Last time, we covered the basics on how the advertising agencies created the modern suburban ideal of the lawn. This week, we will go more in depth on a subject we touched on the last post: the unimaginably harmful effects of modern pesticides and herbicides used to keep cultivated plants (grass included) as productive as possible.
Pesticides have been around almost as long as cultivated agriculture has, and they have taken many forms over the millennia: plant extracts, minerals, and heavy metals that interacted with the nervous and respiratory systems of insects were the primary method of crop protection over that time period. With the coming of the Enlightenment and the resulting industrial revolution, the advances in chemical sciences afforded new types of plant treatments that seemed to be, on the whole, more effective at keeping away pests and weeds and allow for optimally productive crops.
The effects of these treatments on pests and weeds, however, also soon proved harmful for the people consuming the fruits, cereals and vegetables produced. Arsenic-based pesticides, commonly used until the 1900s, would leech into the soil and water tables, causing wide-spread pollution in small water tables that would be consumed by locals and over time cause cancer, chronic arsenic poisoning, and skin lesions.
In the 1900s, a number of synthetic chemicals were found to be as or more effective than arsenic at killing pests and weeds, including DDT, glyphosate, and atrazine. The issues with arsenic poisoning quickly fell away, but new and even more disturbing effects began to show themselves as a result of switching to synthetic chemicals.
Many of the chemicals, developed through scientific funding by the military, were not well understood outside of the immediately positive effects they had on pest and weed populations. This lack of understanding of (or, perhaps, willful disregard of) the deleterious effects of synthetic pesticides on both the environment and people, lead to some insane projects in the vain hope of destroying pest populations, including spraying entire neighborhoods and towns with pesticides. The immediate effects of this were respiratory issues and skin rashes and lesions, but the more horrific effect was the birth defects and hormonal disruptions in the offspring of the populations being sprayed.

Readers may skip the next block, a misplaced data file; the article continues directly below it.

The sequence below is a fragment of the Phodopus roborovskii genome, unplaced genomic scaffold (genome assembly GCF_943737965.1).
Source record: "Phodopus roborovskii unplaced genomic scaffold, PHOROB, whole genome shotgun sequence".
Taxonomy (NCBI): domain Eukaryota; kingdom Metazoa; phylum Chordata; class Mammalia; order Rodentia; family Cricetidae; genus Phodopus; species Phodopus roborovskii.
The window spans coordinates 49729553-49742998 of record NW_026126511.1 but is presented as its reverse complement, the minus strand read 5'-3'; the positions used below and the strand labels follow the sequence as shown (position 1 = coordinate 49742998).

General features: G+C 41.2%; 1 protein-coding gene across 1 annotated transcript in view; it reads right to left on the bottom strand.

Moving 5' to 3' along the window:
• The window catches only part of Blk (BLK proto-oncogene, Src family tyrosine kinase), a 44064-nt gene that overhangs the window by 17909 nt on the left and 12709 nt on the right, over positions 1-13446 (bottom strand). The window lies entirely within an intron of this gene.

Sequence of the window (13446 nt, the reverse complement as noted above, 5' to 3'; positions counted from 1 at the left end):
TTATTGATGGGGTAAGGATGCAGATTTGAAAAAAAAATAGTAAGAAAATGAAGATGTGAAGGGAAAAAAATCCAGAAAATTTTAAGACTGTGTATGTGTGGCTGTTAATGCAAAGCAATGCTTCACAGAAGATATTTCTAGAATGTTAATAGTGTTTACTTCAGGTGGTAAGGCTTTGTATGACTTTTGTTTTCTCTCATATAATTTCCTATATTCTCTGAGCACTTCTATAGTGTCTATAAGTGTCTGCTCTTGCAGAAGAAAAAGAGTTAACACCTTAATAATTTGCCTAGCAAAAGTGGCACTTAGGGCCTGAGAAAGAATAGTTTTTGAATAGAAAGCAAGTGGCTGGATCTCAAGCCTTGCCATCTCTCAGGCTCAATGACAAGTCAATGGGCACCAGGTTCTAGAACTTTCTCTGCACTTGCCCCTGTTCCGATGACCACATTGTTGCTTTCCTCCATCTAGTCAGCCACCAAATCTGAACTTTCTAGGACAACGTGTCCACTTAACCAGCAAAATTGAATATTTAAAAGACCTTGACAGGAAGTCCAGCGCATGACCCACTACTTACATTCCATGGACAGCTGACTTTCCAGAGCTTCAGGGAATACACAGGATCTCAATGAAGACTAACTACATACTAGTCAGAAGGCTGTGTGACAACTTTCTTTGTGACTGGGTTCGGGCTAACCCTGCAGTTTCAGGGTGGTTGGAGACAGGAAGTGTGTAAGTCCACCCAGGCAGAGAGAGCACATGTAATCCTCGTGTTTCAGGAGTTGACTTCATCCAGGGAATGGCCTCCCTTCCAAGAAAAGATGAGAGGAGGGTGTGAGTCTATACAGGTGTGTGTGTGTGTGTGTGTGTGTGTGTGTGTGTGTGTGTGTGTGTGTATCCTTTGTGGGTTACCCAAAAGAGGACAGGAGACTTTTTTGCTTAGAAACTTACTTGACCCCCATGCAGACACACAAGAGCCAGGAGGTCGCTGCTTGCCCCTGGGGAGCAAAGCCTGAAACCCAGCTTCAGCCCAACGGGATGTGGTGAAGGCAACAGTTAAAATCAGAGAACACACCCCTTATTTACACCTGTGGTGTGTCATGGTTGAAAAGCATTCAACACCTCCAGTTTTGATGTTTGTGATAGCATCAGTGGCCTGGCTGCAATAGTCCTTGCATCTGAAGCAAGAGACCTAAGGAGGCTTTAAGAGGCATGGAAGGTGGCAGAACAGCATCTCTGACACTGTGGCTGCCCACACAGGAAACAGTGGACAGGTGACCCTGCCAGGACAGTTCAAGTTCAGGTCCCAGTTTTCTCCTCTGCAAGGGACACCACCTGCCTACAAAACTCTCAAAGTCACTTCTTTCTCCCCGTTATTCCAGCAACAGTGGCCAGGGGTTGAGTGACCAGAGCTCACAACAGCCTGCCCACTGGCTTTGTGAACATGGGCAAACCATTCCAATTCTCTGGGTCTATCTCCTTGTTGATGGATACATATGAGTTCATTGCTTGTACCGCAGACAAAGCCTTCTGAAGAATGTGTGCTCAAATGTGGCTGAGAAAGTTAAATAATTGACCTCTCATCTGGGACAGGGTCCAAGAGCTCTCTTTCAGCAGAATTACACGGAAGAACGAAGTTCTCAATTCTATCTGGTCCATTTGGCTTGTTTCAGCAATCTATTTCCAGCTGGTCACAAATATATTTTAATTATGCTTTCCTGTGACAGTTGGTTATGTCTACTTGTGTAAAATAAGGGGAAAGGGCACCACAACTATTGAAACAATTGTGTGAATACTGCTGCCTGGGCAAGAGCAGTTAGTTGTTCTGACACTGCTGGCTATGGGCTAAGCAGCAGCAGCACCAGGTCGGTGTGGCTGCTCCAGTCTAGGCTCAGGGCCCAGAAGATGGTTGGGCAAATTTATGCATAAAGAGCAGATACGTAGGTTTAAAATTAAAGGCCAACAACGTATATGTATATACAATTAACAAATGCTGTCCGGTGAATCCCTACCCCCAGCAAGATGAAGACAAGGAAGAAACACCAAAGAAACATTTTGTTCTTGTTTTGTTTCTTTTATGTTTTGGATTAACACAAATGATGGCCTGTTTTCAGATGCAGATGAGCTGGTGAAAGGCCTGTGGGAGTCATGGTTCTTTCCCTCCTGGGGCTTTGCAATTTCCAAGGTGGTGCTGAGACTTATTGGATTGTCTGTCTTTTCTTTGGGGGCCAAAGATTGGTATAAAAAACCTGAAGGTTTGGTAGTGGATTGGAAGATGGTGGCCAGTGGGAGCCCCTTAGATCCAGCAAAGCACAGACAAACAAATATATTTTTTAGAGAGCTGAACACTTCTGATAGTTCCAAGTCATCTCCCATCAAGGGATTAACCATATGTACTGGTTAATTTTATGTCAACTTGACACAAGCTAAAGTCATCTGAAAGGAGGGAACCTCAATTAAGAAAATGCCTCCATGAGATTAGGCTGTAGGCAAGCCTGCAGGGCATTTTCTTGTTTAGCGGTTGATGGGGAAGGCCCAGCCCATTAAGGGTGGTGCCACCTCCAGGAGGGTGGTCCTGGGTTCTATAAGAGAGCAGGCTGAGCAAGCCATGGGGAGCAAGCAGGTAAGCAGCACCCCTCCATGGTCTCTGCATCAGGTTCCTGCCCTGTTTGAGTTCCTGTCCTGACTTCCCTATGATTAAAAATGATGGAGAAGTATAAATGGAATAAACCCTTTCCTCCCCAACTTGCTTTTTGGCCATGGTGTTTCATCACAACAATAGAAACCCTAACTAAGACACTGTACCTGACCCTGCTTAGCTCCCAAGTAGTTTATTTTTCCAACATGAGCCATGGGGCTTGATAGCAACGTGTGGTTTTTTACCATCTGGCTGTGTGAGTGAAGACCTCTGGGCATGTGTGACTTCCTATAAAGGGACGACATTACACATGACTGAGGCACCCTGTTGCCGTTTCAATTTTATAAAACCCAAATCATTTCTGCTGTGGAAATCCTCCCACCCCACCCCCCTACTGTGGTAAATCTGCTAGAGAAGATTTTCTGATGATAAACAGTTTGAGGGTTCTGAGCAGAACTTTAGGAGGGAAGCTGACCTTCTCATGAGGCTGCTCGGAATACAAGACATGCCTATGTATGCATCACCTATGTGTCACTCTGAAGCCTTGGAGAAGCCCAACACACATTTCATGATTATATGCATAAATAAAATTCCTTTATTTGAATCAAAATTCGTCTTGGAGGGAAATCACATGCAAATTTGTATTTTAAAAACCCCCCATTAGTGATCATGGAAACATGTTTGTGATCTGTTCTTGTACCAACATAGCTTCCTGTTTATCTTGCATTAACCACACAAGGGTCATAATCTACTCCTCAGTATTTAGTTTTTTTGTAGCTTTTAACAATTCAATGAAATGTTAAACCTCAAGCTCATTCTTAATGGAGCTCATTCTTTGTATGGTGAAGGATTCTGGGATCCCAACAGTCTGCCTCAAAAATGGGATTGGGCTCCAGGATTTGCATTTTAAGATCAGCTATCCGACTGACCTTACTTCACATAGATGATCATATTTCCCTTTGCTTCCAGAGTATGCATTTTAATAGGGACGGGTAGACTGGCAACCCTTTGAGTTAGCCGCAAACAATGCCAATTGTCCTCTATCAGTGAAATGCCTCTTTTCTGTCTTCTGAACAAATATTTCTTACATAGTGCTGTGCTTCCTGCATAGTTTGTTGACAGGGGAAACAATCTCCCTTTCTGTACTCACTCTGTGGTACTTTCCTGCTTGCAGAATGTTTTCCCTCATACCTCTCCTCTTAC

DDT, glyphosates, and atrazine, are some of the most widely used synthetic chemical pesticides in the world, used in both domestic and commercial plant cultivation, and all three have been found to cause both acute poisoning and have long-lasting chronic effects on populations of both humans and animals. The chemicals, most troublingly, cause birth defects, hormonal disruption, and multi-generational sexual reproductive issues, and may be one of the leading causes in the reduction of spermatogenesis in males throughout the western world.
These chemicals are all available for household use, and glyphosate (commonly known under the brand name Round Up) is commonly used in yards and lawns across the country. Natural grass turf is particularly notorious for how easy it is to be destroyed by common weeds, and cheap landscapers all over the country use Round Up as an herbicide to keep lawns looking healthy and uniform.
Lawns, then, are a major vector of the pesticides that are so harmful for us entering domestic water supplies, and it’s our belief that they should be eliminated. Substitutes for lawns, such as synthetic grass, may not be perfect, but in the long run they will be far better for our health than the turf they will be supplanting.
Once again, for southern Californian readers, we will recommend NoMow Turf, a local company who provides artificial turf installations for these purposes. They are extremely well regarded by their customers and provide a service that may end up saving both us and the environment.
26674 Vista Terrace, Lake Forest, CA 92630